Financial Literacy Month: Bond Prices, Compounding Returns

Less than 35% of Canadians knew the right answer to basic questions around how bonds work.

Ian Tam, CFA 29 November, 2022 | 2:35PM
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The Ontario Securities Commission Investor Office recently commissioned a study to understand the financial literacy of Canadians. In a questionnaire to Canadians, a series of 27 multiple choice questions were asked. On average, investors answered just over half (53%) of the questions correctly. In this weekly Series, we answer some of the questions, and explain why they’re important.

Question: If interest rates rise, what will typically happen to bond prices?

Answer: They will fall (Only 35% of respondents got this right)

This is a particularly relevant question posed by the OSC, given the direction of travel of interest rates. Bonds are essentially an “I owe you” from a company or government looking to borrow money from you, the investor. As an investor, you would only be motivated to lend that money if you are promised repayment in the future, with interest (also known as a coupon). This coupon is linked to current interest rates, which are a tool used by a country’s central bank to help control the flow of money in the economy.

Let’s assume that you purchased a bond and were promised 2% a year for the next 10 years. After some time has passed, interest rates have gone up. New bonds from the same borrower are now paying 3% a year for 10 years. If you were to try to sell your bond, it’s likely that you would get less than what you paid for it, because the market would seek to buy the newer bonds that pay more with similar amounts of risk. Hence, when interest rates rise, bond prices fall.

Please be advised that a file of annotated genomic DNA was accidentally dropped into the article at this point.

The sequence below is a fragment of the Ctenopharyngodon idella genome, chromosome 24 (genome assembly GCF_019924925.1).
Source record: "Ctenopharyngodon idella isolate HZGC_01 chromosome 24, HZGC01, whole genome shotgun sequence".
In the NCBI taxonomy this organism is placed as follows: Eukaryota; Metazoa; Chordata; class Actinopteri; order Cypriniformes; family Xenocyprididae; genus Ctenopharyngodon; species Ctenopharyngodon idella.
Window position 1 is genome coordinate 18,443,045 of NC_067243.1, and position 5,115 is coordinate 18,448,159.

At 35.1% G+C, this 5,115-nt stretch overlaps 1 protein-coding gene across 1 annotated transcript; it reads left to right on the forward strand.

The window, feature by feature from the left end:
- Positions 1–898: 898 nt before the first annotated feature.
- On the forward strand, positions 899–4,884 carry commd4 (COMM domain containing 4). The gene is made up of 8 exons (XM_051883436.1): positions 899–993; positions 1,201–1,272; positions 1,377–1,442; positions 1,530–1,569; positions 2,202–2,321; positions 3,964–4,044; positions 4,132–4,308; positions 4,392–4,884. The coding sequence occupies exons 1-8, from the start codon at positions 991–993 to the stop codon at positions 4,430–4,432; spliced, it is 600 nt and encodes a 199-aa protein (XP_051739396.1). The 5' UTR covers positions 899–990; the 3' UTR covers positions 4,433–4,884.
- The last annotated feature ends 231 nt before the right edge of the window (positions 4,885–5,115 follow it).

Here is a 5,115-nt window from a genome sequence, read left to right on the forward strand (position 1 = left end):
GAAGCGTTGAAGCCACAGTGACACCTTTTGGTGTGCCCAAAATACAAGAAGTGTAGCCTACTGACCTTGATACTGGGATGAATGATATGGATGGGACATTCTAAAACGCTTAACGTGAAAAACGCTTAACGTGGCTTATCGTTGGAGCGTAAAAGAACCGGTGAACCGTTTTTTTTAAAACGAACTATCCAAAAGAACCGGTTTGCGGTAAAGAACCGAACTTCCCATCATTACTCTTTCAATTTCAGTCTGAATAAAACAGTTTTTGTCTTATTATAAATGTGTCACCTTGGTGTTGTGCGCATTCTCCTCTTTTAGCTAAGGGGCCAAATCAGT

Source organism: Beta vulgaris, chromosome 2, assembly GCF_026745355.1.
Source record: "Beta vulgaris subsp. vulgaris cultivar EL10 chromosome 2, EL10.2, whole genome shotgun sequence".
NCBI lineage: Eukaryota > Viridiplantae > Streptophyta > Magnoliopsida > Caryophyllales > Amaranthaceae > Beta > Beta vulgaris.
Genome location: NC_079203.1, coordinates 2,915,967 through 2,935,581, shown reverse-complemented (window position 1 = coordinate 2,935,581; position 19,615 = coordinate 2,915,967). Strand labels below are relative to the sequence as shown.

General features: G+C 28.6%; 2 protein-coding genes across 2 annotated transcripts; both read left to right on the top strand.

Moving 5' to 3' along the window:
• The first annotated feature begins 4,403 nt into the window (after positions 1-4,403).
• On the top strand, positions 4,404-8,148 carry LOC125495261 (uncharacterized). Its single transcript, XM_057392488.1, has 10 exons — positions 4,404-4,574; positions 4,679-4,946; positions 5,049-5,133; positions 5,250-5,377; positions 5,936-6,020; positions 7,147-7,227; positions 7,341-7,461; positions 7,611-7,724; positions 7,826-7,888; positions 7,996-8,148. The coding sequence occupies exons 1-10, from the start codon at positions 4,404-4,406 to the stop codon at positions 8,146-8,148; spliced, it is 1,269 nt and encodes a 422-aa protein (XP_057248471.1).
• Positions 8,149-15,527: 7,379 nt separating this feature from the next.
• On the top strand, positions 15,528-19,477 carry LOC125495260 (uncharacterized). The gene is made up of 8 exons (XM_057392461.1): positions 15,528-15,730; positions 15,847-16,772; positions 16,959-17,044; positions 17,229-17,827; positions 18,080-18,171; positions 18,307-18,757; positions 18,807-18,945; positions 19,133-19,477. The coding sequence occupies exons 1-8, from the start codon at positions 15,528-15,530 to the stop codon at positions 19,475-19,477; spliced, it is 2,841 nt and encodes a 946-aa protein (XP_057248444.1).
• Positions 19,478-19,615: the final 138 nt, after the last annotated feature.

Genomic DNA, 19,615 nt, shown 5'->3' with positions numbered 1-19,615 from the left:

Question: How do fees impact returns (with an example)?

Detailed Question: You have the choice between two mutual funds that have a total annual return of 5% before paying fees. Fund A has a MER (management expense ratio) of 1% and Fund B has a MER of 2%. If you invest $100,000 in Fund A and hold it for 20 years you will have at least…

Answer:  10 percent more than if you invested in Fund B (35% of respondents got this right, 33% said they didn’t know).

Investors love compounding returns. This very concept is what drives good investors to invest early, and invest often. A useful way to think about this question is to imagine what would happen if you were to withdraw any gains you make during a year and keep them in a locked safe somewhere. Assuming a 5% annual return on a $100,000 investment, after 20 years, you’d have $100,000 of gains in that safe, alongside the original $100,000 you invested. On the other hand, if you were to instead re-invest, at the end of 20 years you’d realize gains of $165,329 (alongside your principal of $100,000).

Investment fees (MERs) are sort of like this, but instead of you keeping that money aside in a safe, it is paid out to advisors and asset managers. The more you pay in fees, the less you have to re-invest, thus stifling the effects of compounding. 

Remember that mutual fund fees are paid to two parties (1) the advisor who sells you the mutual fund and provides advice and (2) the mutual fund company. At Morningstar, we strongly believe that good advice is well worth the fees paid, if you receive it. This might mean regular touchpoints with your advisor to help you navigate market volatility, and to help manage any life changes that result in financial impacts. If you don’t believe you’re getting value for fees, consider looking at a discount version of the mutual fund that you own, or an ETF equivalent version of the fund. Neither of these vehicles have imbedded fees for advice. 

This article does not constitute financial advice. Investors are always urged to conduct their own research before buying/selling any security.


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About Author

Ian Tam, CFA  Investment Specialist at Morningstar Canada. 


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